It is bound to be awkward, but if kids expect their parents to be forthcoming with financial assistance, the parents need to have an idea of where their children are financially. Simply laying out their student-loan totals to demonstrate how poor they are isn’t enough information. You and the children need to figure out their overall financial situation. It cannot be a simple single question, “Here’s how much I need for my goal, can you afford to pay it?”
If the kids were going to a bank for a loan, they would face a rigorous (some might argue privacy-testing) application process, and then wind up being denied. Just because they are turning to family for some financial help, doesn’t mean they should be able to skirt past proving their need for help, versus their own income and resources. They should also be able to prove that the goals they are reaching are pragmatic.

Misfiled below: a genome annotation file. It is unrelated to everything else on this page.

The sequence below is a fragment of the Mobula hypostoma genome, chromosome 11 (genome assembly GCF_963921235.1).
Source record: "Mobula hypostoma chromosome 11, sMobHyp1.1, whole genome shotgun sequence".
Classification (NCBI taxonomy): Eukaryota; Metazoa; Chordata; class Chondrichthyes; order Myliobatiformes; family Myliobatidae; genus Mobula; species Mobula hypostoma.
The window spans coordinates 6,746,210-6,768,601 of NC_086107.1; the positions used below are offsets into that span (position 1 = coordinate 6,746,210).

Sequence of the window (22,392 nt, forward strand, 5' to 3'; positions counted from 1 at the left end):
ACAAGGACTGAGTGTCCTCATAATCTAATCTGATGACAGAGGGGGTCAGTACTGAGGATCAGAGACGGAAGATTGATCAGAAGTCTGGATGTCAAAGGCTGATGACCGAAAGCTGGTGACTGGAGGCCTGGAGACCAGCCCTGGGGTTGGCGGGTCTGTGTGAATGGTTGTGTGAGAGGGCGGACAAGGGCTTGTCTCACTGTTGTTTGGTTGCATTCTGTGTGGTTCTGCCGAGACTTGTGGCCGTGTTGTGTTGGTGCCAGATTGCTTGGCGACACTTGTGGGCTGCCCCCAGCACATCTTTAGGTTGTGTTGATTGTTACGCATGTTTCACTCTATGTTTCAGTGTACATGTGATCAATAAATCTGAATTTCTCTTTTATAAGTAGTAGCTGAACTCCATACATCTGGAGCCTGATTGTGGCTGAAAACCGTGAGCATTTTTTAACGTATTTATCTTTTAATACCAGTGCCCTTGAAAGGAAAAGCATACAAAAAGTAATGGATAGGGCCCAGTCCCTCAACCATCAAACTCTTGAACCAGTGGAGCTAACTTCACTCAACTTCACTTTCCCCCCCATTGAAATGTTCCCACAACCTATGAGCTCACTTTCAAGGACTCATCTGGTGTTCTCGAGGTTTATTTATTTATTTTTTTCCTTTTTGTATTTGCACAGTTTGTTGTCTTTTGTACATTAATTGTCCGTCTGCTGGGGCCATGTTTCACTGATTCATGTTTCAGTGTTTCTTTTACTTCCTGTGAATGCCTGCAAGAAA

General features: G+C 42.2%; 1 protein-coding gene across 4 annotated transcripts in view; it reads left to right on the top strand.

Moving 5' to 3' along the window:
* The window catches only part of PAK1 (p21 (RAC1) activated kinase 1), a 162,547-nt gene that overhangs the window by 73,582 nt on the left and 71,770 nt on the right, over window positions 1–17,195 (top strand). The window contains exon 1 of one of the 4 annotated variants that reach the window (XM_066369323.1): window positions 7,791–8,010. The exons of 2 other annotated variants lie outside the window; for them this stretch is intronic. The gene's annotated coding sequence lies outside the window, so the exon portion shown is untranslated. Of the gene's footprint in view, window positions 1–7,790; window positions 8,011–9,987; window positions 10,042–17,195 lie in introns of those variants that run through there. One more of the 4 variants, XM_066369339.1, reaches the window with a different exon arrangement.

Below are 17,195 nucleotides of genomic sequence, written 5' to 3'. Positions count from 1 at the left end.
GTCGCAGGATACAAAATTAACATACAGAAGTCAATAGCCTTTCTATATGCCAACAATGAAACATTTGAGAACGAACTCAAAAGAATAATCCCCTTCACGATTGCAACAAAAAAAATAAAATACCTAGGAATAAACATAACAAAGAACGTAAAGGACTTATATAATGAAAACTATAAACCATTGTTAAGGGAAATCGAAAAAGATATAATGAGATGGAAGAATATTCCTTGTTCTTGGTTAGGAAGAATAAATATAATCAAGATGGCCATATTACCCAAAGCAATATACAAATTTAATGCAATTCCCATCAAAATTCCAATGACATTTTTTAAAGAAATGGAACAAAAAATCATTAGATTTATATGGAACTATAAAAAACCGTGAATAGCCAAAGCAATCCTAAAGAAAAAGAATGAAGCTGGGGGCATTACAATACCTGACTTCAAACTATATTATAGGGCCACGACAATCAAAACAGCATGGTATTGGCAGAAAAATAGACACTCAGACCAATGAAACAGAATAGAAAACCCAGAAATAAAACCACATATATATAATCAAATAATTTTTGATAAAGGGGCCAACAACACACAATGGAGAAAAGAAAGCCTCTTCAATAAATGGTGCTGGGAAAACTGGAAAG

To get a realistic picture of what they are going to achieve, both parents and kids need to bring a certain amount of information to the table, and answer questions honestly. Documents such as the following will help illustrate an adult child’s financial situation
- Bank account statements.
- Investment statements.
- Credit card bills.
- Paycheck information.
- Tax return paperwork.
The adult children must not forget that they could be asking for a serious financial commitment that parents might want to establish in a formal, written agreement.
If you’re looking for good resources to prepare you for the money talk with your children so you can encourage them to take control of their finances, read The Bank of Mom and Dad by Derrick Penner, available through Self-Counsel Press, Amazon.ca, Chapters Indigo, as well as better bookstores across the country.